Decreased Mortality in 1-Year Survivors of Umbilical Cord Blood Transplant vs. Matched Related or Matched Unrelated Donor Transplant in Patients with Hematologic Malignancies.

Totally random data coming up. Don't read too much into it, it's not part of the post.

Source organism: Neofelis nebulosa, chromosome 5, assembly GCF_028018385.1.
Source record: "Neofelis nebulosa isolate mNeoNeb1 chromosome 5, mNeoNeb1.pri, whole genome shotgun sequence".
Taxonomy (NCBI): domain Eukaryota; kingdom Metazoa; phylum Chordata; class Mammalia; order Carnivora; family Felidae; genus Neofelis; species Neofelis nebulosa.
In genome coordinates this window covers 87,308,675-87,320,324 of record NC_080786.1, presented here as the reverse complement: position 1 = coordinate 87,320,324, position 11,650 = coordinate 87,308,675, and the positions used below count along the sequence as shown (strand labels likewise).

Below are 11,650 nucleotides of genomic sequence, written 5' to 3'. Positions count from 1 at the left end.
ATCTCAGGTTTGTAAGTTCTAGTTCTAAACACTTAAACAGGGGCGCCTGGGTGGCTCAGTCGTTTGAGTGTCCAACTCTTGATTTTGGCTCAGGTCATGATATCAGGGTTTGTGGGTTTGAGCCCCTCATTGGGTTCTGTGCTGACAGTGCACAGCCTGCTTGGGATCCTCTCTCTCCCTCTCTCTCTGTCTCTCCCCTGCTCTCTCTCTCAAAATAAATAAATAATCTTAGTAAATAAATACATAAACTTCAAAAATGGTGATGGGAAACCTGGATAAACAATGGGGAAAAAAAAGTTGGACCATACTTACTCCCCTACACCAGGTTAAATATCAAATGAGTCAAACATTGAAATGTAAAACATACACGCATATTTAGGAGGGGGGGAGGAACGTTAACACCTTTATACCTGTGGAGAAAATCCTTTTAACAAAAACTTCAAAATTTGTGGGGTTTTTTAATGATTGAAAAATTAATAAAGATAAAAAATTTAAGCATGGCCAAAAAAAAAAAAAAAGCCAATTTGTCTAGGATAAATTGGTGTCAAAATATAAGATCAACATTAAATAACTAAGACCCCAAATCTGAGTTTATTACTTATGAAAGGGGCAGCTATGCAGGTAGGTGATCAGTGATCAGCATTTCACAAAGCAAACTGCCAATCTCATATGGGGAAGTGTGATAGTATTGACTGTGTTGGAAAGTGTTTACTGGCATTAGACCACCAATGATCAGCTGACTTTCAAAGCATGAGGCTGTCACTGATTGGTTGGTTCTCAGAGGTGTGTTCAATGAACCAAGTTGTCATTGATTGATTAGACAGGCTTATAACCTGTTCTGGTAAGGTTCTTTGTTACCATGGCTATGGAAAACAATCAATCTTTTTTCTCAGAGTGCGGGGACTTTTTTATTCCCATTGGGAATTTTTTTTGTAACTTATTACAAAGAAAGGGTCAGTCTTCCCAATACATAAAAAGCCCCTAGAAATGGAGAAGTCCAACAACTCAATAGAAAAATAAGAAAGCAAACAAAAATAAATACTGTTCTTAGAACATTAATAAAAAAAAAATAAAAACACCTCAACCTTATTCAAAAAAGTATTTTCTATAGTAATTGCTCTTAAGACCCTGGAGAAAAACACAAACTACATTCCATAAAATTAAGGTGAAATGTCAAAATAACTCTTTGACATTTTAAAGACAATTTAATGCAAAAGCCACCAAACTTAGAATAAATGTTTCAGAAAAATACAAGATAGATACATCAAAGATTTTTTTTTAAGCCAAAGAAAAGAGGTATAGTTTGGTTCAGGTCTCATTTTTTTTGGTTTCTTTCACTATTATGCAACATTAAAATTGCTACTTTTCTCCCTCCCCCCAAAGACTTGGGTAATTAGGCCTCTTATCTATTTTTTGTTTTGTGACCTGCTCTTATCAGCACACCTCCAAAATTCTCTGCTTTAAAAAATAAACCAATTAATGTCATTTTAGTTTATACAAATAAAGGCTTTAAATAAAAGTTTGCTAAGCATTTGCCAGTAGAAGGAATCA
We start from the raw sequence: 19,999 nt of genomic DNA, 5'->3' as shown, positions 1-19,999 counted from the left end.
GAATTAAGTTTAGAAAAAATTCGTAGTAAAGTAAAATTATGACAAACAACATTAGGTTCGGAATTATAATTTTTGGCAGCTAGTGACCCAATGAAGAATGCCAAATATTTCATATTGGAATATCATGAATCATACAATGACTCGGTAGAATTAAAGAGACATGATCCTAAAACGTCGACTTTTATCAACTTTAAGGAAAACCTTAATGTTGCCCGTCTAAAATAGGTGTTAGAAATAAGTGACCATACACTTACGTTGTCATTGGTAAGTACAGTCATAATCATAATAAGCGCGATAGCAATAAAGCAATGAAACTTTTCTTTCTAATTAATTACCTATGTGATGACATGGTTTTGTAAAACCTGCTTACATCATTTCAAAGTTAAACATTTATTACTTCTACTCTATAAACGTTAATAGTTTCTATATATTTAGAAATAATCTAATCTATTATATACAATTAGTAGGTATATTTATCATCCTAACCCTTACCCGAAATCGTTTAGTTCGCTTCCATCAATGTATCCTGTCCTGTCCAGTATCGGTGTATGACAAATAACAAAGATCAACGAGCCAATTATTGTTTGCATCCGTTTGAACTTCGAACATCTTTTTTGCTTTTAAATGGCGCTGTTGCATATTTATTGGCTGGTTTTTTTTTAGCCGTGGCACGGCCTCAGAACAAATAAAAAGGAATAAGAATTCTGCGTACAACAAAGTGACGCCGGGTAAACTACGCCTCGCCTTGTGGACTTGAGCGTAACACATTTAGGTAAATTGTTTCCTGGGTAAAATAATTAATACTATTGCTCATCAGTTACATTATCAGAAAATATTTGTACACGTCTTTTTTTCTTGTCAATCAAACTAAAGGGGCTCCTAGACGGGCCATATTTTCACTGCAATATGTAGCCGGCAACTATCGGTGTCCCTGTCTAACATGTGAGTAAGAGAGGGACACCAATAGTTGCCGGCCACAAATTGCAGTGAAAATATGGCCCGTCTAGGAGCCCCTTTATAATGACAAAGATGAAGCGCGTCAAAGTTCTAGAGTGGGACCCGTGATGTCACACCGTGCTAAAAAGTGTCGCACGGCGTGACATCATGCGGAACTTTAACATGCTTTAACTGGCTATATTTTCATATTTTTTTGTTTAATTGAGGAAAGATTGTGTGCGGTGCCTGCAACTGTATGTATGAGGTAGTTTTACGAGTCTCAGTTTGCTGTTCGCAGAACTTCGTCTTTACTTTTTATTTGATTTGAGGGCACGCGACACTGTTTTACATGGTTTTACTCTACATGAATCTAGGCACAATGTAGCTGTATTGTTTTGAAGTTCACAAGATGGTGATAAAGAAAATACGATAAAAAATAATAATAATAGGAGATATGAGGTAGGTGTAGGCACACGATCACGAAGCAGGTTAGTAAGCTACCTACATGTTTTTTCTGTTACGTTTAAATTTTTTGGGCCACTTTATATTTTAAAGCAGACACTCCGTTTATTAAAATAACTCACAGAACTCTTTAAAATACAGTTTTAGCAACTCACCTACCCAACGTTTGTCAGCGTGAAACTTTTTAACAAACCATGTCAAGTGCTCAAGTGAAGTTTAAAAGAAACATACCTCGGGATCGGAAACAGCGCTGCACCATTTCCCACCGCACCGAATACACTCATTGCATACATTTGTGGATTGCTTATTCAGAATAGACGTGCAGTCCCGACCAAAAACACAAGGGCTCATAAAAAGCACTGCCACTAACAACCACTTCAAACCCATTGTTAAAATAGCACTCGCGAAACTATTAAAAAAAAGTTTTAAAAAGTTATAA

BACKGROUND: Allogeneic hematopoietic stem cell transplantation (HCT) has the potential to cure hematologic malignancies, but is associated with significant morbidity and mortality. While deaths during the first year after transplant are often attributable to treatment toxicities and complications, death after the first year may be due to sequelae of accelerated aging caused by cellular senescence. Cytotoxic therapies and radiation used in cancer treatments and conditioning regimens for HCT can induce aging at the molecular level; HCT patients experience time-dependent effects, such as frailty and aging-associated diseases, more rapidly than people who have not been exposed to these treatments. Consistent with this, recipients of younger cells tend to have decreased markers of aging and improved survival, decreased GVHD, and lower relapse rates. OBJECTIVES: Given that umbilical cord blood (UCB) is the youngest donor source available, we studied the outcomes after the first year of UCB transplant vs. matched related donor (MRD) and matched unrelated donor (MUD) transplant in patients with hematologic malignancies over a 20-year period. STUDY DESIGN: In this single center, retrospective study, we examined the outcomes of all adult patients who underwent their first allogeneic HCT through the Duke Adult Bone Marrow Transplant (ABMT) program from January 1, 1996 to December 31, 2015, to allow for at least 3 years of follow-up. Patients were excluded if they died or were lost to follow-up before day 365 post-HCT; received an allogeneic HCT for a disease other than a hematologic malignancy; or received cells from a haploidentical or mismatched adult donor. RESULTS: UCB recipients experienced a better unadjusted overall survival than MRD/MUD recipients (log rank p=0.03, Figure 1, median OS: UCB not reached, MRD/MUD 7.4 years). After adjusting for selected covariates, UCB recipients who survived at least 1 year after HCT had a hazard of death that was 31% lower than that of MRD/MUD recipients (HR: 0.69, 95% CI: 0.47-0.99, p=0.049). This trend held true in a subset analysis of subjects with acute leukemia. UCB recipients also experienced lower rates of moderate or severe chronic graft-versus-host disease (GVHD) and non-relapse mortality, and slower time to relapse. UCB and MRD/MUD recipients experienced similar rates of grade 2-4 acute GVHD, chronic GHVD, secondary malignancy, and subsequent allogeneic HCT. CONCLUSIONS: UCB is already widely used as a donor source in pediatric HCT; however, adult outcomes and adoption have historically lagged behind in comparison. Recent advancements in UCB transplantation such as the implementation of lower-intensity conditioning regimens, double unit transplants, and ex-vivo expansion have improved early mortality, making UCB an increasingly attractive donor source for adults; furthermore, our findings suggest that UCB may actually be a preferred donor source for mitigating late effects of HCT.